One of the lessons seasoned investors learn is that it's a waste of time to try and time the market. Another lesson is that winners generally keep on winning. These two lessons are amply illustrated if you have followed Walt Disney (DIS 0.16%) stock over the past few years.

The entertainment giant probably had its worst financial year on record last year. For full-year fiscal 2020 (which ended Oct. 3, 2020), sales for the year decreased 6%, largely as a result of the negative economic effects created by the coronavirus pandemic. The revenue drop would likely have been much worse except sales were flying high (up 36% year over year) in the fiscal 2020 first quarter (which ended Dec. 28, 2019). Decreases started in Q3 of fiscal 2020 and have continued into fiscal 2021, with a 22% drop in the first quarter (ending Jan. 2, 2021).

And yet, Disney's stock price over the past 52 weeks is up an impressive 73.7%.

Mickey and Minnie Mouse in front of Disney World's Magic Kingdom.

Image source: Walt Disney.

Looking at opportunity, not price

Obviously, investors are confident in Disney's future recovery from the pandemic. So am I. That's why I bought stock in the company when a recent opportunity to get it at a small discount came up.

I wasn't fortunate enough to buy Disney stock when it bottomed out with the broader market on March 23, 2020, at $81.09 a share. Those with enough foresight and cash on hand to do that have already seen their stock purchase more than double in value (it's up 127%).

I would've loved to maximize my investment by buying at that March 2020 low, but worrying about timing the market just adds stress, with little to nothing in return for that worry. Missing out doesn't mean that the opportunity is over. The point isn't what I missed, but what's still to come. I think Disney as a company has a tremendous future ahead of it (and so does its stock price).

There is still room for Disney stock to grow

Disney has several market advantages over its peers. The most relevant at the moment is its media library and content-creation machine, which work together to give Disney an unbeatable edge. The entertainment company owns several production studios, and it's planning to release more than 100 new entertainment titles a year for the next few years through its direct-to-consumer (DTC) operations.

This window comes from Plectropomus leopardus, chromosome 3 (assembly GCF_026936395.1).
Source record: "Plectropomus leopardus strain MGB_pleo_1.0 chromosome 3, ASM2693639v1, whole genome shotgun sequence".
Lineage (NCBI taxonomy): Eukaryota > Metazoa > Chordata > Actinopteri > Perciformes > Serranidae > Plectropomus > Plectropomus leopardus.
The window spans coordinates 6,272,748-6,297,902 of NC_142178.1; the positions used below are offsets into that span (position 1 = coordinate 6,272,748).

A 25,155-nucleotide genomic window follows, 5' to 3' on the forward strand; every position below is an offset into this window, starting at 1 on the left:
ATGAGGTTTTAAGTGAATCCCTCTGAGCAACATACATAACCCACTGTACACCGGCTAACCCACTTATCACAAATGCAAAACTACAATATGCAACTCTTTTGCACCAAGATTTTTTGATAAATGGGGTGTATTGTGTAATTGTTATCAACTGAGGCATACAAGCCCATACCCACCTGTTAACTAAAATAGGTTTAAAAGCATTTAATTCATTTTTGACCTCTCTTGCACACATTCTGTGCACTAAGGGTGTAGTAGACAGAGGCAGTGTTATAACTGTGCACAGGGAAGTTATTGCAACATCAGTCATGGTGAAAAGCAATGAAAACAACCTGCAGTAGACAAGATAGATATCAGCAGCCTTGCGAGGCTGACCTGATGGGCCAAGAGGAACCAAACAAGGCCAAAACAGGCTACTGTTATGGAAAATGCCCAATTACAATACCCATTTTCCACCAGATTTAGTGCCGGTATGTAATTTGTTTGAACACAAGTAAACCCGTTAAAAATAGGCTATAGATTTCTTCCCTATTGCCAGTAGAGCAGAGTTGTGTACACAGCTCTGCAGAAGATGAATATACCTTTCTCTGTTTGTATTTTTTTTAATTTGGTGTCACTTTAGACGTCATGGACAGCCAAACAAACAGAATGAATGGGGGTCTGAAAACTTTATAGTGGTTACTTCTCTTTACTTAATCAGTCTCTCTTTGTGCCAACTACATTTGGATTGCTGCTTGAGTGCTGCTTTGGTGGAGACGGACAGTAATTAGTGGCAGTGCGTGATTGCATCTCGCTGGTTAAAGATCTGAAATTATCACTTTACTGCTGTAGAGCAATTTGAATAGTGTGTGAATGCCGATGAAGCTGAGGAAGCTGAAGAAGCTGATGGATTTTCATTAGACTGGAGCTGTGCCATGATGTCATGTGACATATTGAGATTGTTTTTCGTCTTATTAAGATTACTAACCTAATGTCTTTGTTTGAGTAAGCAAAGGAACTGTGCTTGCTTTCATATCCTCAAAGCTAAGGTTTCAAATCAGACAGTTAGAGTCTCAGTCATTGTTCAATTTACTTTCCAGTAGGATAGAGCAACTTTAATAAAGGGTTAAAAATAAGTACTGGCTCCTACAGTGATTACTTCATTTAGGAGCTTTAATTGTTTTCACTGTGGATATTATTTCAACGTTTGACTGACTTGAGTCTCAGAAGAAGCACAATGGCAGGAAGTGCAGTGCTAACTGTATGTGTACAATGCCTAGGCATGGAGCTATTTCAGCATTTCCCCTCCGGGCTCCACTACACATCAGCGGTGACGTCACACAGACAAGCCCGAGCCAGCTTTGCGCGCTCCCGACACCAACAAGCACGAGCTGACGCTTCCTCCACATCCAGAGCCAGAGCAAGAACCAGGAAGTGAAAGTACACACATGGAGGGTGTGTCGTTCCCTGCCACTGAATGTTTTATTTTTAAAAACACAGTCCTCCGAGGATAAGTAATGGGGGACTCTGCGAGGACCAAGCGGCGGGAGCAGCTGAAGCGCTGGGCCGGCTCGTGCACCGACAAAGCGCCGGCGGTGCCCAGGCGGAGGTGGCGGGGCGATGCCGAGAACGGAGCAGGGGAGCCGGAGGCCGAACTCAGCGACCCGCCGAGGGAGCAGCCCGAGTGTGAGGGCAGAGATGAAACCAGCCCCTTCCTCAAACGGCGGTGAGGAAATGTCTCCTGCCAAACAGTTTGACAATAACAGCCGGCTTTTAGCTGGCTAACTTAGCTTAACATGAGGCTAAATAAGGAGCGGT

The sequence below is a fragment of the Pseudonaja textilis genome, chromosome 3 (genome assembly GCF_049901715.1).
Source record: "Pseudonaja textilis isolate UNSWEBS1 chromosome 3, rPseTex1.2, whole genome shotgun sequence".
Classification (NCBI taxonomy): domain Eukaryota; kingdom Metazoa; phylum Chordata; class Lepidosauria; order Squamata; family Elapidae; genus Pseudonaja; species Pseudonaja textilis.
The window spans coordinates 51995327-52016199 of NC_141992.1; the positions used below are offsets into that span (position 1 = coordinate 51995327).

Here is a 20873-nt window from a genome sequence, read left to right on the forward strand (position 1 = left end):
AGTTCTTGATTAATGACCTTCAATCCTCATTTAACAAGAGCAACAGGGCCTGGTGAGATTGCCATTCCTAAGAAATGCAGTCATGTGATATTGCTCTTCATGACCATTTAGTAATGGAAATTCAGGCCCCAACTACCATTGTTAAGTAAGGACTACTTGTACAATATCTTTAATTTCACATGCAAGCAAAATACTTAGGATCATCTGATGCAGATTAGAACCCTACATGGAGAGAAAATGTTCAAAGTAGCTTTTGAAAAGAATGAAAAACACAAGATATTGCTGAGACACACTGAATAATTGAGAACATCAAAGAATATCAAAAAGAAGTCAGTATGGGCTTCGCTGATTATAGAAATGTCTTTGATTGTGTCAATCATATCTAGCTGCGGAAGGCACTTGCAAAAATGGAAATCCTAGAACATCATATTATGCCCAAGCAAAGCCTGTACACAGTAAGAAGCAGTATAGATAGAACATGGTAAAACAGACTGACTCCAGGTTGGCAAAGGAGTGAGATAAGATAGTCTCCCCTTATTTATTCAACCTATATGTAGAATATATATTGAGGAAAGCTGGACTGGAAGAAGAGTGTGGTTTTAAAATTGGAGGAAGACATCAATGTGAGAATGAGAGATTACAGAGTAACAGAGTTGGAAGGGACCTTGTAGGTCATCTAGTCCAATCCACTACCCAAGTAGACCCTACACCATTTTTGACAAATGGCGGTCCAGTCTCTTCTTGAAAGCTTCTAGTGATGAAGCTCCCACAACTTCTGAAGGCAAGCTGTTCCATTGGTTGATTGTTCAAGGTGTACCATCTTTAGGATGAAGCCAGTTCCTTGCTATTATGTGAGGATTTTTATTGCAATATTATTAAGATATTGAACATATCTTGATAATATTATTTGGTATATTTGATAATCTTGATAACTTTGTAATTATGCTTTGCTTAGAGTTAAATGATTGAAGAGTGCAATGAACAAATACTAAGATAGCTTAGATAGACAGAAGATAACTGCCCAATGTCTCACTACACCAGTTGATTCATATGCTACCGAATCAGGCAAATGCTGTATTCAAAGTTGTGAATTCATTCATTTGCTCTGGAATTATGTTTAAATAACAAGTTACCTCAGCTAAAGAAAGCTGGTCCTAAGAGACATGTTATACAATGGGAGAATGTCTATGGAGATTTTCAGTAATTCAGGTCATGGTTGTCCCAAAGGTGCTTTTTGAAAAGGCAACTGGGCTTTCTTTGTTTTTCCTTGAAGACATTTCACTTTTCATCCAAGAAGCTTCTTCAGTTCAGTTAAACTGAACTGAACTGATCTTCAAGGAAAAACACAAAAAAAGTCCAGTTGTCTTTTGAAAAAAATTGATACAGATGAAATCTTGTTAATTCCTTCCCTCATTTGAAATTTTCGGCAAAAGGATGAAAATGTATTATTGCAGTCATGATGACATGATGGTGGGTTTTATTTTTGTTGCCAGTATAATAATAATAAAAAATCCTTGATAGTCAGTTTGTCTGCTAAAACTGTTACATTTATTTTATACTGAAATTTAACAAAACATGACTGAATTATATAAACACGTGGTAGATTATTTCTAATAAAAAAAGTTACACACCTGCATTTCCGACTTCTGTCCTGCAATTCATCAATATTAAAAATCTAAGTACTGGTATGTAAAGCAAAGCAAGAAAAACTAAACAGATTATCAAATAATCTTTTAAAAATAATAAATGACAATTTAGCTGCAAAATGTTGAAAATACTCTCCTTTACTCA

This has always been an important part of Disney's operational power. But with the rise of streaming services, it's even more valuable and even more a centerpiece of the company's strategy.

A significant DTC focus is Disney+, which has been an outstanding success since the streaming service launched in November 2019. Beat all estimates, it reached more than 100 million paid subscribers in March 2021, and it's only beginning to launch globally. Disney wrested full control of another DTC focus -- general content-streaming site Hulu -- in 2019.

Between Disney+, paid Hulu subscriptions, and ESPN+, the company has more than 150 million paid subscribers. It also recently started launching a global general content-streaming site called Star in several global locations. Direct-to-consumer revenue was up 73% year over year in the 2021 first quarter.

Management revised guidance for total subscriptions to reach up to 350 million by 2024. Disney is investing heavily in DTC expansion right now but expects these services to become profitable in 2024 as well. This is why investor confidence is running high. Streaming is hot, and Disney is front and center.

Arrows pointing up.

Image source: Getty Images.

But Disney is much more than just its streaming services. It's also the leader in theme parks, which are currently partially open and running at a limited capacity. As vaccinations increase and the pandemic ends, management fully expects that the segment will get back to its typical sales growth (which was 13% for full fiscal 2019).

Disney is already showing some signs of recovery. Revenue in Q1 2021 was down 22% from a well-above-average 2020 figure, but it was 14% ahead of 2019's total. Disney won't demonstrate a complete recovery until all the pandemic is declared over, but it's still managing quite well with what it has at the moment.

History is on Disney's side

Some of this confidence in management is already baked into the current stock price, but Disney is building enough momentum to keep growth going into the future. This relates to the winners-keep-on-winning lesson.

Disney is already a blockbuster company with a talented team producing mega-hit films and managing a huge collection of parks and products. Its stock price has steadily risen and is up more than 300% over the past 10 years. That's not super-growth territory, but I'm not looking for super growth in every stock. A balanced portfolio has super growth stocks as well as stocks with consistency and dependability. Disney stock consistently and dependably gains value over time.

I missed buying Disney stock at its 2020 low, and the price has actually pulled back a bit from when I bought it earlier this year. But I'm totally cool with that. I expect a bit of volatility while the pandemic continues to influence traders and some dips over time. But I'm looking at the long term. I'm confident in Disney's prospects and that the value of my investment will grow.